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US orders more troops to Iraq


US Army General Lloyd Austin meets Iraq's defence minister Khaled al-Obeidi in Baghdad. (AP)

US Army General Lloyd Austin meets Iraq's defence minister Khaled al-Obeidi in Baghdad. (AP)

US Army General Lloyd Austin meets Iraq's defence minister Khaled al-Obeidi in Baghdad. (AP)

Amid persistent setbacks in the fight against Islamic State, Barack Obama has turned his military's focus to the Sunni-Shiite divide, ordering hundreds of troops to Iraq to integrate Iraqi forces and lay the groundwork to retake Ramadi and other key cities.

The expanded military campaign will set up a new base in Anbar province to advise Iraqi forces on how to plan and organise operations and help them reach out to Sunni tribes and bring them into the battle.

It leaves out any move to send US forces closer to the frontline, either to call in air strikes or advise smaller battlefront units, underscoring the president's reluctance to plunge the military deeper into war.

Under the plan, up to 450 more US troops will deploy to Iraq in the next six to eight weeks and set up a fifth training site at al-Taqaddum, a desert air base that was a US military hub during the 2003-11 war.

The site will be dedicated to helping the Iraqi army integrate Sunni tribes into the fight, an element seen as a crucial to driving IS out of the Sunni-majority areas of western Iraq.

The expanded effort will also include expediting the delivery of US equipment and arms to Iraq, including directly to troops at al-Taqaddum, under the authority of the government in Baghdad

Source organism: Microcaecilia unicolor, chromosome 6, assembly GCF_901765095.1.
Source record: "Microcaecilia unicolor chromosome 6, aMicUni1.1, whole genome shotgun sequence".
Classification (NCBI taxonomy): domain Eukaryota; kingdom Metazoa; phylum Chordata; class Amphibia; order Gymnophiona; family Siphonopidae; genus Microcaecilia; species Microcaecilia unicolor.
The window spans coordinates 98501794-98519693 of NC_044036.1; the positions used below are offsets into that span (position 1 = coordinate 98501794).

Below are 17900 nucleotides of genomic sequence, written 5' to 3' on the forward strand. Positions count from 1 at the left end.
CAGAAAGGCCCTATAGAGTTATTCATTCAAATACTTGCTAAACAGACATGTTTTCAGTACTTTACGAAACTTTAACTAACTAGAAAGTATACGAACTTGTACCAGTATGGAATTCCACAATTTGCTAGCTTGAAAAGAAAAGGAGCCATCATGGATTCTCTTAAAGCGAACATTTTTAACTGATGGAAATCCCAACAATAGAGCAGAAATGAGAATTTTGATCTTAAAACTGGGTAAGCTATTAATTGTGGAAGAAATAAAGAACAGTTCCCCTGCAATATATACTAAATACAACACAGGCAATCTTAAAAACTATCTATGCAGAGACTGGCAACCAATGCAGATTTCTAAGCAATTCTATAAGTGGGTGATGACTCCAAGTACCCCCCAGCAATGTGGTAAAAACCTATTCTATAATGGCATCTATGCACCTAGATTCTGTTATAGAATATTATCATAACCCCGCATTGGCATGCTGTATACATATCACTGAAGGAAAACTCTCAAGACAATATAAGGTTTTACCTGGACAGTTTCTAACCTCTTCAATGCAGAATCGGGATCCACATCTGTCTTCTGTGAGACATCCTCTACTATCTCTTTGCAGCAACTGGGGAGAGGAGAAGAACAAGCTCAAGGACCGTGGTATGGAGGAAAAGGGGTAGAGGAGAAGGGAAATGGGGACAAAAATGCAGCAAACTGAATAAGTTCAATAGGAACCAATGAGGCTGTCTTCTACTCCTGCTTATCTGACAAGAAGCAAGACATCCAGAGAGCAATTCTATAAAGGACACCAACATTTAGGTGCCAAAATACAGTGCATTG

The US is insistent that the Americans will not have a combat role, but they may venture out of the base to help identify and recruit Sunni tribes. About a quarter of the new troops will be advisers and the remainder will handle security, logistics and other administrative tasks.

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Mr Obama this week lamented that the US lacks a "complete strategy" for defeating IS, and officials pointed to a glaring lack of recruits among Sunnis. The administration insisted that the plan is not a change in the US strategy, but instead said it addresses that Sunni recruitment failure.

The Sunni-Shiite divide has been at the heart of IS successes in Iraq. Officials blamed the Iraqi government for last year's collapse of the military in the face of the IS onslaught. Many Sunnis in the armed forces dropped their weapons and fled, unwilling to fight for the Shiite-led government.

Some local citizens in Sunni-majority areas still fear an invasion and reprisals from Iran-backed Shiite militia even more than domination by IS, and Iraqi leaders in the Shiite-led government have been slow to recruit Sunni tribesmen, fearing that the fighters, once armed, could turn against them.

New Iraqi prime minister Haider al-Abadi has promised to address those concerns.

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